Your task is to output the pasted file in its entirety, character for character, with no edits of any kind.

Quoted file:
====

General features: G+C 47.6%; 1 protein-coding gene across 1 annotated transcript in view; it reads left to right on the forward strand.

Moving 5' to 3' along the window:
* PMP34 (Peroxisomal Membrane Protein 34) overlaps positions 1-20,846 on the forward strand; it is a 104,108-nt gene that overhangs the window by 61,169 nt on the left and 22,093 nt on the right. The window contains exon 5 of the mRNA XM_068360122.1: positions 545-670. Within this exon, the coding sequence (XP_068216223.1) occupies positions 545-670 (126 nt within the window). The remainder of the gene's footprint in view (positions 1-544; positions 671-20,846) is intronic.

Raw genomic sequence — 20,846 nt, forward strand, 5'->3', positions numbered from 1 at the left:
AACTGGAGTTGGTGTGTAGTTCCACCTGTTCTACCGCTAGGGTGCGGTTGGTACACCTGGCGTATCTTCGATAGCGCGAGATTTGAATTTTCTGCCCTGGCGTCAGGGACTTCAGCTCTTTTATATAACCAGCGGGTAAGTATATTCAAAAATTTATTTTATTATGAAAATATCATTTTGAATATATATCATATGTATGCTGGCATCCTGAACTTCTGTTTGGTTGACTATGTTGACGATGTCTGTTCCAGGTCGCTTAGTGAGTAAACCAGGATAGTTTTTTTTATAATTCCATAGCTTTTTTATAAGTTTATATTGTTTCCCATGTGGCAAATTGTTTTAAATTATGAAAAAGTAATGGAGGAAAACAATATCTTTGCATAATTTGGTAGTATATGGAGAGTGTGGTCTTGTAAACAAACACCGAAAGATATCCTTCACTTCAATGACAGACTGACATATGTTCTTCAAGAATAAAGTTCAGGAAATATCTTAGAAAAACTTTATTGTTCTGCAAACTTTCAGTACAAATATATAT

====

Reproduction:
General features: G+C 47.6%; 1 protein-coding gene across 1 annotated transcript in view; it reads left to right on the forward strand.

Moving 5' to 3' along the window:
* PMP34 (Peroxisomal Membrane Protein 34) overlaps positions 1-20,846 on the forward strand; it is a 104,108-nt gene that overhangs the window by 61,169 nt on the left and 22,093 nt on the right. The window contains exon 5 of the mRNA XM_068360122.1: positions 545-670. Within this exon, the coding sequence (XP_068216223.1) occupies positions 545-670 (126 nt within the window). The remainder of the gene's footprint in view (positions 1-544; positions 671-20,846) is intronic.

Raw genomic sequence — 20,846 nt, forward strand, 5'->3', positions numbered from 1 at the left:
AACTGGAGTTGGTGTGTAGTTCCACCTGTTCTACCGCTAGGGTGCGGTTGGTACACCTGGCGTATCTTCGATAGCGCGAGATTTGAATTTTCTGCCCTGGCGTCAGGGACTTCAGCTCTTTTATATAACCAGCGGGTAAGTATATTCAAAAATTTATTTTATTATGAAAATATCATTTTGAATATATATCATATGTATGCTGGCATCCTGAACTTCTGTTTGGTTGACTATGTTGACGATGTCTGTTCCAGGTCGCTTAGTGAGTAAACCAGGATAGTTTTTTTTATAATTCCATAGCTTTTTTATAAGTTTATATTGTTTCCCATGTGGCAAATTGTTTTAAATTATGAAAAAGTAATGGAGGAAAACAATATCTTTGCATAATTTGGTAGTATATGGAGAGTGTGGTCTTGTAAACAAACACCGAAAGATATCCTTCACTTCAATGACAGACTGACATATGTTCTTCAAGAATAAAGTTCAGGAAATATCTTAGAAAAACTTTATTGTTCTGCAAACTTTCAGTACAAATATATAT